If you’ve ever used COBRA, then you might probably know its major downside – the price. Although, employer-contribution of the health insurance premium is paid directly by the employer but it is more or less coming out of your own pocket. This is often described by economists as the wages that you’re not getting. And, god-forbid, if you lose your job and wish to stay on COBRA coverage, then you will be sole responsible for paying that entire premium – your share plus the employer’s share.
According to Employer Health Benefit Survey of 2014 Kaiser Family Foundation, for an individual’s coverage, the average annual COBRA premium is approximately $6,145 which is $512 per month. The same is increased to $17,170 annually if it is a family coverage, subsidies excluded.
On the other hand, this amount is reduced by 50% if the plan is private or self-purchased; where the average annual premium for individual coverage is $3,432 and $8,724 for family coverage, subsidies excluded.
This indicates why many unemployed individuals, who are eligible for COBRA, can’t afford it and are moving away to search for new plan options.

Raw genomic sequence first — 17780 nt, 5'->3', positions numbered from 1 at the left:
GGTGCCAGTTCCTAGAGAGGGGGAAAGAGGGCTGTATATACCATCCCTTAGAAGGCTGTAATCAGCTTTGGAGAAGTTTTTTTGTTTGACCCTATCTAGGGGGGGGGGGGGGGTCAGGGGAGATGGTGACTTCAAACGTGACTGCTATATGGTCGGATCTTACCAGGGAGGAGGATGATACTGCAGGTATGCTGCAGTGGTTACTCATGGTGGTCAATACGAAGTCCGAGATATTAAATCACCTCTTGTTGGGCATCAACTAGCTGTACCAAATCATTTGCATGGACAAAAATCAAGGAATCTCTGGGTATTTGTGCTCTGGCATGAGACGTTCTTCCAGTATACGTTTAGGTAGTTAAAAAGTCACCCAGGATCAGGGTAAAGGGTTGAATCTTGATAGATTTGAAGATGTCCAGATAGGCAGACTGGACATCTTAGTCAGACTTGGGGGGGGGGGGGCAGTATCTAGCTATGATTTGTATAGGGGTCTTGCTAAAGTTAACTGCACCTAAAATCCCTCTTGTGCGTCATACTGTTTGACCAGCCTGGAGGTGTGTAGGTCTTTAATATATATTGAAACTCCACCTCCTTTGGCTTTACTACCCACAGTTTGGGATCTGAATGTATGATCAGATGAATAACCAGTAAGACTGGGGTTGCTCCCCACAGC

But keeping your old COBRA plan is not entirely unproductive. Suppose, you selected a new Obamacare heath plan from the health insurance exchange in your state; you’ll be required to give up your old plan and choose from a variety of new plans. In that case, you need to learn about it to completely understand it and you will keep comparing it with your old COBRA plan.
Whereas, continuing with the current COBRA plan will provide an ease for you to keep in-network with your existing healthcare professionals, eliminate the need of checking whether the new medications are covered under the plan’s drug formulary, etc.
Why Choose A New Plan Rather Than Keeping COBRA?
- COBRA is no longer the only option in health care market.
- ACA enables unemployed individuals to purchase health insurance outside the open enrollment period (within 60 days).
- You could qualify for health insurance subsidies provided by your state’s government.
- Once you sign up for a COBRA plan, you have to keep it until the plan expires or the Open Enrollment period begins. You cannot change your plan in any situation other than the mentioned.
Clearly, COBRA is not the same as it used to be before for unemployed individuals and is definitely not the only option left for getting health coverage. Having a COBRA plan can keep you lock into an out-of-budget plan for many months. Health plans through state exchange or a private insurer are taking hype with Obamacare leading them all. Thus, before selecting a health plan for you and your family it is better to research all available options so that you don’t get stuck up with something that doesn’t suit your requirements.